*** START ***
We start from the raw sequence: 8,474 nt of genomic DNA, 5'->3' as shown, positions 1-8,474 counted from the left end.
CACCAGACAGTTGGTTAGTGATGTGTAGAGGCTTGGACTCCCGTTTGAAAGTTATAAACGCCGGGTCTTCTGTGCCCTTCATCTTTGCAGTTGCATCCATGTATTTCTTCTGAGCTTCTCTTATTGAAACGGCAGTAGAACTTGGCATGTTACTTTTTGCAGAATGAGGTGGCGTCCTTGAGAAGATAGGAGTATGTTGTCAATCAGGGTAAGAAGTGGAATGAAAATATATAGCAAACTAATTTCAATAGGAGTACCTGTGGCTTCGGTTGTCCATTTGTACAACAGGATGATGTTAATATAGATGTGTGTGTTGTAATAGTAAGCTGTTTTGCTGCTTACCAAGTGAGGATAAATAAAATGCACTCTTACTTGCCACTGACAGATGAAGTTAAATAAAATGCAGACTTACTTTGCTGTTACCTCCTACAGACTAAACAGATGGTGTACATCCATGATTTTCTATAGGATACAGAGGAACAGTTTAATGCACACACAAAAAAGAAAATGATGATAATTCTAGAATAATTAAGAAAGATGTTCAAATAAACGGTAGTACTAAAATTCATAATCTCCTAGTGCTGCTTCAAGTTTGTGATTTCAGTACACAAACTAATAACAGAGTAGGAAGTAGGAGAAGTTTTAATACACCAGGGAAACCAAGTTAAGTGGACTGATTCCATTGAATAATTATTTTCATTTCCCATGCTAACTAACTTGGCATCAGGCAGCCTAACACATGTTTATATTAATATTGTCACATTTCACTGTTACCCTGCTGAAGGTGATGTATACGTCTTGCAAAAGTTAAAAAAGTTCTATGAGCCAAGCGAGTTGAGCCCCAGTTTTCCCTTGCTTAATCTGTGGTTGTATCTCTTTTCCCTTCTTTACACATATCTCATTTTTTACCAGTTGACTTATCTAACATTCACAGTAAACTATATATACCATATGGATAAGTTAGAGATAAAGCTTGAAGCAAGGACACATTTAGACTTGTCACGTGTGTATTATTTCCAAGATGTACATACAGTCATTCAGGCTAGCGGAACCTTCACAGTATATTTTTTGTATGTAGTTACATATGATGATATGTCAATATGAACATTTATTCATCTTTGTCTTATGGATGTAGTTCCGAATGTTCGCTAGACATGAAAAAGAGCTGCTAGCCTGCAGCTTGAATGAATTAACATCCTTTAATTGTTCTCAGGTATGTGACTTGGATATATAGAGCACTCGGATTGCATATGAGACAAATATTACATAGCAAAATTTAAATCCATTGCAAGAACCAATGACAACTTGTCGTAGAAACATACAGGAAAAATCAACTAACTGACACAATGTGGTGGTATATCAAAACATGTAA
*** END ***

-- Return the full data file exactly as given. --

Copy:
We start from the raw sequence: 8,474 nt of genomic DNA, 5'->3' as shown, positions 1-8,474 counted from the left end.
CACCAGACAGTTGGTTAGTGATGTGTAGAGGCTTGGACTCCCGTTTGAAAGTTATAAACGCCGGGTCTTCTGTGCCCTTCATCTTTGCAGTTGCATCCATGTATTTCTTCTGAGCTTCTCTTATTGAAACGGCAGTAGAACTTGGCATGTTACTTTTTGCAGAATGAGGTGGCGTCCTTGAGAAGATAGGAGTATGTTGTCAATCAGGGTAAGAAGTGGAATGAAAATATATAGCAAACTAATTTCAATAGGAGTACCTGTGGCTTCGGTTGTCCATTTGTACAACAGGATGATGTTAATATAGATGTGTGTGTTGTAATAGTAAGCTGTTTTGCTGCTTACCAAGTGAGGATAAATAAAATGCACTCTTACTTGCCACTGACAGATGAAGTTAAATAAAATGCAGACTTACTTTGCTGTTACCTCCTACAGACTAAACAGATGGTGTACATCCATGATTTTCTATAGGATACAGAGGAACAGTTTAATGCACACACAAAAAAGAAAATGATGATAATTCTAGAATAATTAAGAAAGATGTTCAAATAAACGGTAGTACTAAAATTCATAATCTCCTAGTGCTGCTTCAAGTTTGTGATTTCAGTACACAAACTAATAACAGAGTAGGAAGTAGGAGAAGTTTTAATACACCAGGGAAACCAAGTTAAGTGGACTGATTCCATTGAATAATTATTTTCATTTCCCATGCTAACTAACTTGGCATCAGGCAGCCTAACACATGTTTATATTAATATTGTCACATTTCACTGTTACCCTGCTGAAGGTGATGTATACGTCTTGCAAAAGTTAAAAAAGTTCTATGAGCCAAGCGAGTTGAGCCCCAGTTTTCCCTTGCTTAATCTGTGGTTGTATCTCTTTTCCCTTCTTTACACATATCTCATTTTTTACCAGTTGACTTATCTAACATTCACAGTAAACTATATATACCATATGGATAAGTTAGAGATAAAGCTTGAAGCAAGGACACATTTAGACTTGTCACGTGTGTATTATTTCCAAGATGTACATACAGTCATTCAGGCTAGCGGAACCTTCACAGTATATTTTTTGTATGTAGTTACATATGATGATATGTCAATATGAACATTTATTCATCTTTGTCTTATGGATGTAGTTCCGAATGTTCGCTAGACATGAAAAAGAGCTGCTAGCCTGCAGCTTGAATGAATTAACATCCTTTAATTGTTCTCAGGTATGTGACTTGGATATATAGAGCACTCGGATTGCATATGAGACAAATATTACATAGCAAAATTTAAATCCATTGCAAGAACCAATGACAACTTGTCGTAGAAACATACAGGAAAAATCAACTAACTGACACAATGTGGTGGTATATCAAAACATGTAA